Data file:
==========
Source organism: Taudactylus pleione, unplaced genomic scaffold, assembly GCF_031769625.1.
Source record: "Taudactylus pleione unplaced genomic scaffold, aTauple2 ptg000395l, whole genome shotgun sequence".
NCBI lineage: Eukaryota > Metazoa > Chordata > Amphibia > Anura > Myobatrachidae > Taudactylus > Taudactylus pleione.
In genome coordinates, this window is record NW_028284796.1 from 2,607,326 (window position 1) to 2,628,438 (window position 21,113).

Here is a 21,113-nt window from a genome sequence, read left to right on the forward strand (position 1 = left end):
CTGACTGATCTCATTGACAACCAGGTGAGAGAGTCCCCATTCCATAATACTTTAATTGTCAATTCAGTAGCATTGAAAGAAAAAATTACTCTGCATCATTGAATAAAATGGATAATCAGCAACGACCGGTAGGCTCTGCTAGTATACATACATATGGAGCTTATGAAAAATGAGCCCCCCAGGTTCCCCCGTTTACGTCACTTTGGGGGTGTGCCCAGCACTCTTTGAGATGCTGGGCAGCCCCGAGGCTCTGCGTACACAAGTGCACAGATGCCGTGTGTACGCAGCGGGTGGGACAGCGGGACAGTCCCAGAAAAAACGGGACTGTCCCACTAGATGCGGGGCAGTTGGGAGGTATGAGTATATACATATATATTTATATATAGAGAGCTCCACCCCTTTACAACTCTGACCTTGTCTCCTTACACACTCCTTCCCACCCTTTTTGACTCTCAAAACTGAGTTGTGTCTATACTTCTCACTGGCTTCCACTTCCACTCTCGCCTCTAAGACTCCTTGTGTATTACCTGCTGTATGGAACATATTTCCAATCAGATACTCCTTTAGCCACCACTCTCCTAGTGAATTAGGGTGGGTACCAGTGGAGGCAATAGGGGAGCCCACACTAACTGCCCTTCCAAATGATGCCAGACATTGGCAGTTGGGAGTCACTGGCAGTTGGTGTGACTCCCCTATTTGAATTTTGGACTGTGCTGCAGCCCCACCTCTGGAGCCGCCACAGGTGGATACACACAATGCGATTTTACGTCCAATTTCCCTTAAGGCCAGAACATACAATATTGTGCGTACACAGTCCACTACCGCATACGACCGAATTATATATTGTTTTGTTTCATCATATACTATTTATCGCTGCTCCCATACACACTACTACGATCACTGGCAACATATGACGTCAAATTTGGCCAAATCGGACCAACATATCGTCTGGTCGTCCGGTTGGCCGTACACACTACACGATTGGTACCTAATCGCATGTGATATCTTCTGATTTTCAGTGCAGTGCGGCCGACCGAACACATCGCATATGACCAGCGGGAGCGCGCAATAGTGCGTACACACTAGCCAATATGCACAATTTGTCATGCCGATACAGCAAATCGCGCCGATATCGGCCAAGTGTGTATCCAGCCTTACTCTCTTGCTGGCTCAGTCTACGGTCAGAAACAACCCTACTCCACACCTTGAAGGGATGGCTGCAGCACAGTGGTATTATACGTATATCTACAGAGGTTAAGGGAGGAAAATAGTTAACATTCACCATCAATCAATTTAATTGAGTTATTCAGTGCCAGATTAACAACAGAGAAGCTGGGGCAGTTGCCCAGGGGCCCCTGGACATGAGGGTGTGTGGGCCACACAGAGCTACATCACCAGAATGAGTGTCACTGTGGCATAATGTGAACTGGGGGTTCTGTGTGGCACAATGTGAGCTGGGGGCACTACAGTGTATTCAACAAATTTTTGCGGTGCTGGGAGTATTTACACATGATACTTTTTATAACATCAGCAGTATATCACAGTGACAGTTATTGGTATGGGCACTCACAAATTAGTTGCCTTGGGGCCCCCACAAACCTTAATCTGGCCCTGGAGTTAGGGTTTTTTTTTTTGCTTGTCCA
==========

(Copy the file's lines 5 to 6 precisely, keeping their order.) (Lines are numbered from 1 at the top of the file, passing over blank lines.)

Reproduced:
Here is a 21,113-nt window from a genome sequence, read left to right on the forward strand (position 1 = left end):
CTGACTGATCTCATTGACAACCAGGTGAGAGAGTCCCCATTCCATAATACTTTAATTGTCAATTCAGTAGCATTGAAAGAAAAAATTACTCTGCATCATTGAATAAAATGGATAATCAGCAACGACCGGTAGGCTCTGCTAGTATACATACATATGGAGCTTATGAAAAATGAGCCCCCCAGGTTCCCCCGTTTACGTCACTTTGGGGGTGTGCCCAGCACTCTTTGAGATGCTGGGCAGCCCCGAGGCTCTGCGTACACAAGTGCACAGATGCCGTGTGTACGCAGCGGGTGGGACAGCGGGACAGTCCCAGAAAAAACGGGACTGTCCCACTAGATGCGGGGCAGTTGGGAGGTATGAGTATATACATATATATTTATATATAGAGAGCTCCACCCCTTTACAACTCTGACCTTGTCTCCTTACACACTCCTTCCCACCCTTTTTGACTCTCAAAACTGAGTTGTGTCTATACTTCTCACTGGCTTCCACTTCCACTCTCGCCTCTAAGACTCCTTGTGTATTACCTGCTGTATGGAACATATTTCCAATCAGATACTCCTTTAGCCACCACTCTCCTAGTGAATTAGGGTGGGTACCAGTGGAGGCAATAGGGGAGCCCACACTAACTGCCCTTCCAAATGATGCCAGACATTGGCAGTTGGGAGTCACTGGCAGTTGGTGTGACTCCCCTATTTGAATTTTGGACTGTGCTGCAGCCCCACCTCTGGAGCCGCCACAGGTGGATACACACAATGCGATTTTACGTCCAATTTCCCTTAAGGCCAGAACATACAATATTGTGCGTACACAGTCCACTACCGCATACGACCGAATTATATATTGTTTTGTTTCATCATATACTATTTATCGCTGCTCCCATACACACTACTACGATCACTGGCAACATATGACGTCAAATTTGGCCAAATCGGACCAACATATCGTCTGGTCGTCCGGTTGGCCGTACACACTACACGATTGGTACCTAATCGCATGTGATATCTTCTGATTTTCAGTGCAGTGCGGCCGACCGAACACATCGCATATGACCAGCGGGAGCGCGCAATAGTGCGTACACACTAGCCAATATGCACAATTTGTCATGCCGATACAGCAAATCGCGCCGATATCGGCCAAGTGTGTATCCAGCCTTACTCTCTTGCTGGCTCAGTCTACGGTCAGAAACAACCCTACTCCACACCTTGAAGGGATGGCTGCAGCACAGTGGTATTATACGTATATCTACAGAGGTTAAGGGAGGAAAATAGTTAACATTCACCATCAATCAATTTAATTGAGTTATTCAGTGCCAGATTAACAACAGAGAAGCTGGGGCAGTTGCCCAGGGGCCCCTGGACATGAGGGTGTGTGGGCCACACAGAGCTACATCACCAGAATGAGTGTCACTGTGGCATAATGTGAACTGGGGGTTCTGTGTGGCACAATGTGAGCTGGGGGCACTACAGTGTATTCAACAAATTTTTGCGGTGCTGGGAGTATTTACACATGATACTTTTTATAACATCAGCAGTATATCACAGTGACAGTTATTGGTATGGGCACTCACAAATTAGTTGCCTTGGGGCCCCCACAAACCTTAATCTGGCCCTGGAGTTAGGGTTTTTTTTTTTGCTTGTCCA